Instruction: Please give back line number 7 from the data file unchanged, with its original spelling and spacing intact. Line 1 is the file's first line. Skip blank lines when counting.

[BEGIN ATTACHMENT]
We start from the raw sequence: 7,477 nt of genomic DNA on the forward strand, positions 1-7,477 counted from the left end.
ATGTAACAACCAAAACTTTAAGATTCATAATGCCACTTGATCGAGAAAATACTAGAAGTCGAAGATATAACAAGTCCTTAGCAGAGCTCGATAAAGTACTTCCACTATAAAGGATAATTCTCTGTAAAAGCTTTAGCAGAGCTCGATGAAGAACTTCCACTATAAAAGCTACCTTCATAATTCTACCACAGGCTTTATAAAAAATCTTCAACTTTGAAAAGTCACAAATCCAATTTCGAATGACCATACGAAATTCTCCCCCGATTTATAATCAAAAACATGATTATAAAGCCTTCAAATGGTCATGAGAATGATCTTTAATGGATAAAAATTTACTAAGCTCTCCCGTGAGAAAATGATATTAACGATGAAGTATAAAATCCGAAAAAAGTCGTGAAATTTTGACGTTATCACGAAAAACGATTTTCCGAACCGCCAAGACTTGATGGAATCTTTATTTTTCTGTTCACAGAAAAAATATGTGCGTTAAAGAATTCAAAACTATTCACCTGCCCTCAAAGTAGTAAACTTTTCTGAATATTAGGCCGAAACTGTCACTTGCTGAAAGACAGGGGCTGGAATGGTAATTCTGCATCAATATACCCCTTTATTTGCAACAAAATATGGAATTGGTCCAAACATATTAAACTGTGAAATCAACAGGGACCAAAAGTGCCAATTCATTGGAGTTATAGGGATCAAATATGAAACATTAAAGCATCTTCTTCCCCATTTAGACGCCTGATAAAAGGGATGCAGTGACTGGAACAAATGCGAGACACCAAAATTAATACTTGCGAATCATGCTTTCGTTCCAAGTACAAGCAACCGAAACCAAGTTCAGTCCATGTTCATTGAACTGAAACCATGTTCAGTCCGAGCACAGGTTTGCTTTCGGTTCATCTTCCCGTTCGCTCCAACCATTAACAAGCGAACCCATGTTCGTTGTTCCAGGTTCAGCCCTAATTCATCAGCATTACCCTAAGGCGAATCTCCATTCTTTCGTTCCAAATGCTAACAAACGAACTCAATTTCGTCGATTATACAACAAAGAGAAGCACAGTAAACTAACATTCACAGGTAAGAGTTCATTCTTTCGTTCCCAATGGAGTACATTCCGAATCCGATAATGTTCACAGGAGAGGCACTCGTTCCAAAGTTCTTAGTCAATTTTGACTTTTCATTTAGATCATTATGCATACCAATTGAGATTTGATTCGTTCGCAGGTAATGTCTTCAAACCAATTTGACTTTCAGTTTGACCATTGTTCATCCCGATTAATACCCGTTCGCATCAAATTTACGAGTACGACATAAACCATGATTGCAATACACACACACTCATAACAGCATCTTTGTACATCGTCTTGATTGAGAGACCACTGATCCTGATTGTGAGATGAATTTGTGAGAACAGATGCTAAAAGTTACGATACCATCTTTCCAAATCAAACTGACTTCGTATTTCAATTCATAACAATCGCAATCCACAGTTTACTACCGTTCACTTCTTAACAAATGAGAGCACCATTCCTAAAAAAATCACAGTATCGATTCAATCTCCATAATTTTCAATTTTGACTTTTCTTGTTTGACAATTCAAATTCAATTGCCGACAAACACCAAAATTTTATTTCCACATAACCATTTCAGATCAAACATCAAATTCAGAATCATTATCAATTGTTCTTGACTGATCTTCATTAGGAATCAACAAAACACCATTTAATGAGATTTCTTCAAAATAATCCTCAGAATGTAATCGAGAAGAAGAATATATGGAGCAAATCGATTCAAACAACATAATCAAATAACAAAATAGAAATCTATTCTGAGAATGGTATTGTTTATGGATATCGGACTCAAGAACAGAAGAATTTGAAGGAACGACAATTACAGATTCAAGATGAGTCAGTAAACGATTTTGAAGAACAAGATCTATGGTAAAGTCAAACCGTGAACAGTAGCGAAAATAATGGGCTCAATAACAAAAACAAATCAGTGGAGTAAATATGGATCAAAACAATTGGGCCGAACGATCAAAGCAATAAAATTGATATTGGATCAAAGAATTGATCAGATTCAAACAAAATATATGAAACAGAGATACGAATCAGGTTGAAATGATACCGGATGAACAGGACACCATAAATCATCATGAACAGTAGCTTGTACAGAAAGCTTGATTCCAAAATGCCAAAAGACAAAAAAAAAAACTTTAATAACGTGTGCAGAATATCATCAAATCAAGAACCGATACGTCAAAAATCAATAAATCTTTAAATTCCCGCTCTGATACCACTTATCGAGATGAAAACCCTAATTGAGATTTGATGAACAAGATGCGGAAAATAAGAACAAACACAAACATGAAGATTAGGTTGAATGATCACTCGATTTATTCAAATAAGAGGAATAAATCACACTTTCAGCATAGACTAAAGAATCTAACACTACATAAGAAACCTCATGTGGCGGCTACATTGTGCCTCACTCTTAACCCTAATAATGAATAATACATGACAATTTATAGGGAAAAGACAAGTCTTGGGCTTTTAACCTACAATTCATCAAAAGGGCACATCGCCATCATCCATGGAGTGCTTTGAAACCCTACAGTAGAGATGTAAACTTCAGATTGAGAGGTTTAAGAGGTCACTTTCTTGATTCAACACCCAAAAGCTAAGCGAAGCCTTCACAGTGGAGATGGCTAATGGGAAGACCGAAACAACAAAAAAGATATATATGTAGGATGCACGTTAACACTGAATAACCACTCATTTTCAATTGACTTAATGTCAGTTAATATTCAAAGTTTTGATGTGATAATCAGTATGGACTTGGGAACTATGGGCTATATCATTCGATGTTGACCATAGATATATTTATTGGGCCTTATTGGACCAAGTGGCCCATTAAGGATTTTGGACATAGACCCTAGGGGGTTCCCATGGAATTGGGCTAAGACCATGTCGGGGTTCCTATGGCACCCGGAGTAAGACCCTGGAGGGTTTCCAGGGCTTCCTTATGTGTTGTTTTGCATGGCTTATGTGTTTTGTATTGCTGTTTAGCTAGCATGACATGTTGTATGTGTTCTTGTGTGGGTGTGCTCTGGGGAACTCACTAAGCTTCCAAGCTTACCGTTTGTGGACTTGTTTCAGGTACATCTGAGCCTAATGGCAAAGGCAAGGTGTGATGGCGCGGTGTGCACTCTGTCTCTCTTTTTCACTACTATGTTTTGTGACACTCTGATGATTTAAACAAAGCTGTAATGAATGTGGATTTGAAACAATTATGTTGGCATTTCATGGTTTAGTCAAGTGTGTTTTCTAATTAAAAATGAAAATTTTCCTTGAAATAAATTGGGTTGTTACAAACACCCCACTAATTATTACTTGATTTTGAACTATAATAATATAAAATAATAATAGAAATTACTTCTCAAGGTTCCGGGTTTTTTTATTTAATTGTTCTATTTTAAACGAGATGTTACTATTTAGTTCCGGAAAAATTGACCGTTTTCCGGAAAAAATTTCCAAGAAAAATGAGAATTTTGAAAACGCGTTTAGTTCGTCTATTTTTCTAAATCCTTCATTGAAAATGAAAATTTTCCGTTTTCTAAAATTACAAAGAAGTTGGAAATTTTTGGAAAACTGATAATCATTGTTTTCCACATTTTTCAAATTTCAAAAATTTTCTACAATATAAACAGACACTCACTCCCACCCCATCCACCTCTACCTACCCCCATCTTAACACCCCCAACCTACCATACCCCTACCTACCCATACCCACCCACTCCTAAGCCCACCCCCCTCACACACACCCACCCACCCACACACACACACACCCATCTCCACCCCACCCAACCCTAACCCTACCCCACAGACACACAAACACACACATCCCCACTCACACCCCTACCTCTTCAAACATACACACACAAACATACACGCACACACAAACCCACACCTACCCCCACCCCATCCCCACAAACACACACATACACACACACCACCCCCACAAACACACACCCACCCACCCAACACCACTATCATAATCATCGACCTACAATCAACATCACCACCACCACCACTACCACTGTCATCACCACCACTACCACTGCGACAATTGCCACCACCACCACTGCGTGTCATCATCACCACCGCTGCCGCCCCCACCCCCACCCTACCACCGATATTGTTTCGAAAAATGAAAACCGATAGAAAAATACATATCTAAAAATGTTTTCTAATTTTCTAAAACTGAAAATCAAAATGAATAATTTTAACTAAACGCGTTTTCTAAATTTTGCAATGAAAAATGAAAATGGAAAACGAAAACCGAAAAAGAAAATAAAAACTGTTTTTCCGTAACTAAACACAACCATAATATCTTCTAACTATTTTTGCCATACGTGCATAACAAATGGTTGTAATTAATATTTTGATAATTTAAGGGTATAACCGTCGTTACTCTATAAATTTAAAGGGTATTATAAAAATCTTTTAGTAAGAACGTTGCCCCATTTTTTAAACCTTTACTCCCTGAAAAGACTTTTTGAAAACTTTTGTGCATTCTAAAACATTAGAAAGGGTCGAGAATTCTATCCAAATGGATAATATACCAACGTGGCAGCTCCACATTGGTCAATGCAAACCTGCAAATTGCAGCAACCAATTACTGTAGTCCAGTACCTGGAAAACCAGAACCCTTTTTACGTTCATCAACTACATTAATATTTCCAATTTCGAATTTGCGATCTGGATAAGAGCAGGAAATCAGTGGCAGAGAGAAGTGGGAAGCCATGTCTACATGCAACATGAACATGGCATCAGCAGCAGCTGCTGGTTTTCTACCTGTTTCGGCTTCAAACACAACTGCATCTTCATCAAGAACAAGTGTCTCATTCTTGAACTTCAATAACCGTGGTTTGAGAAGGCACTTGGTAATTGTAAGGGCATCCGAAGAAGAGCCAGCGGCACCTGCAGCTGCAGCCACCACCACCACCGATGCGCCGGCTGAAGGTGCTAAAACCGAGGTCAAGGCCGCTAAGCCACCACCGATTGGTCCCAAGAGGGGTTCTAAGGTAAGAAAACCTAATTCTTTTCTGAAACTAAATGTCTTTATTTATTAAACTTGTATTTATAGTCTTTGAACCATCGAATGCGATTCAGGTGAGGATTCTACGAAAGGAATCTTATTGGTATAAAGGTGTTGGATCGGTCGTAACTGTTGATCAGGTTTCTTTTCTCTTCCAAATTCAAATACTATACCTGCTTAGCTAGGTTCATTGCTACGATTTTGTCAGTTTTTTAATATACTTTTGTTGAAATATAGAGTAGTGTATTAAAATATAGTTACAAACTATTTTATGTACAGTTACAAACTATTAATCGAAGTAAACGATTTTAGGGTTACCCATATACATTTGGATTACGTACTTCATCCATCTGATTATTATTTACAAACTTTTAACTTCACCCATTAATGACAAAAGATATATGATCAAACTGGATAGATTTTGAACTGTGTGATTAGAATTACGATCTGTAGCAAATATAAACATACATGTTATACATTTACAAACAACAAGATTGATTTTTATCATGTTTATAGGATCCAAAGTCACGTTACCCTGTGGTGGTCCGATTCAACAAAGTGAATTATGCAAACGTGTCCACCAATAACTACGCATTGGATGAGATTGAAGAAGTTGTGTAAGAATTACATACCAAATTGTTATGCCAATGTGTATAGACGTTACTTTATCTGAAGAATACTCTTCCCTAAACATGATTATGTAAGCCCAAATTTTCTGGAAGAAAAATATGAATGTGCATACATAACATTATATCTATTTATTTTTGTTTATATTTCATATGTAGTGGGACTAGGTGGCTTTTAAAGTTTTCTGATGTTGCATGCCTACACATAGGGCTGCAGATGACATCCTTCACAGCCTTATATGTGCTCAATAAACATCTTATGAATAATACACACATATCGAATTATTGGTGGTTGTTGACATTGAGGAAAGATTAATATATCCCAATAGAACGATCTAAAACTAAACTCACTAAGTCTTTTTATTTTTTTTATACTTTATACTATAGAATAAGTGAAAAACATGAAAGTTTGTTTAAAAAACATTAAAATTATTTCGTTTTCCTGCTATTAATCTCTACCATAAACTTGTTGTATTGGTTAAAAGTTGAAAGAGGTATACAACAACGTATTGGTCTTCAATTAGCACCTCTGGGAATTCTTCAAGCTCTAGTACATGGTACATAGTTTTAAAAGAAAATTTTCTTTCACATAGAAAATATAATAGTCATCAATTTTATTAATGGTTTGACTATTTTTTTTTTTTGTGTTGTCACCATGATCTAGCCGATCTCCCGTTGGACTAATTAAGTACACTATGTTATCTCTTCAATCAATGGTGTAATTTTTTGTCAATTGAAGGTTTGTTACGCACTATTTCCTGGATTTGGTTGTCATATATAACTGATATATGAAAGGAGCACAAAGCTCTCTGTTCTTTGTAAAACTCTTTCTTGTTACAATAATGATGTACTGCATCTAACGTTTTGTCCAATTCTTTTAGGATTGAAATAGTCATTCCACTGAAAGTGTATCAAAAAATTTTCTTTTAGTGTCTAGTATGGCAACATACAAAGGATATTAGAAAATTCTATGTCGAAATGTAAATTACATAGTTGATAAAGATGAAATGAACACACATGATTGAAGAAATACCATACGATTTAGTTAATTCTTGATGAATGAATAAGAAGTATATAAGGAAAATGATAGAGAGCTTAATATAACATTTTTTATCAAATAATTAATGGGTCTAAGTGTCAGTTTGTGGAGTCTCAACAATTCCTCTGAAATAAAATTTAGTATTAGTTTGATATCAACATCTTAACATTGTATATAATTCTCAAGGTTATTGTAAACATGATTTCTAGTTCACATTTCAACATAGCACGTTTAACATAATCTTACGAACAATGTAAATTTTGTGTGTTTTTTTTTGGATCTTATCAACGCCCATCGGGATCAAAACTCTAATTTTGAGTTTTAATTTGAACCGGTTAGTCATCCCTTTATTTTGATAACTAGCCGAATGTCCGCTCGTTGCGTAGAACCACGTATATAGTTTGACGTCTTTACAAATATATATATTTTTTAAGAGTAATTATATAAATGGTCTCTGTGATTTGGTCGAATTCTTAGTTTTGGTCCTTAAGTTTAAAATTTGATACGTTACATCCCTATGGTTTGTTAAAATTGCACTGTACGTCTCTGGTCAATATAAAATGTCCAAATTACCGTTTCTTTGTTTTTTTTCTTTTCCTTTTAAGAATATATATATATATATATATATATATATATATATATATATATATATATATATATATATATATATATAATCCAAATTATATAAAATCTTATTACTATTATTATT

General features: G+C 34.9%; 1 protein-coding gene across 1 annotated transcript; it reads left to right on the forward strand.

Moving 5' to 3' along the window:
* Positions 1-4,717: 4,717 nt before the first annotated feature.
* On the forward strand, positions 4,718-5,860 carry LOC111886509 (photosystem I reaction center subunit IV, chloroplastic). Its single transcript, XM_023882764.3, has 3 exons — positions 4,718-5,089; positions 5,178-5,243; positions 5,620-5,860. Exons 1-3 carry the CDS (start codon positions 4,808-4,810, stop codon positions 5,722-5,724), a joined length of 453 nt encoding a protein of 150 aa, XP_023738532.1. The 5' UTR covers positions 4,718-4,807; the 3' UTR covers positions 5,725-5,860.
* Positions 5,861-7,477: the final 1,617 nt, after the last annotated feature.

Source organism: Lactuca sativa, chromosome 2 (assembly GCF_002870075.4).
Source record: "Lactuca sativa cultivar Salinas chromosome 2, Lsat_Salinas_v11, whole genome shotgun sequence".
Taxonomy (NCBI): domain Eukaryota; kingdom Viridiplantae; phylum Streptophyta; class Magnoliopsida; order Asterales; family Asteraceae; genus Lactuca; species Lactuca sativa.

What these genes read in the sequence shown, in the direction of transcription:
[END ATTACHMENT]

* Positions 5,861-7,477: the final 1,617 nt, after the last annotated feature.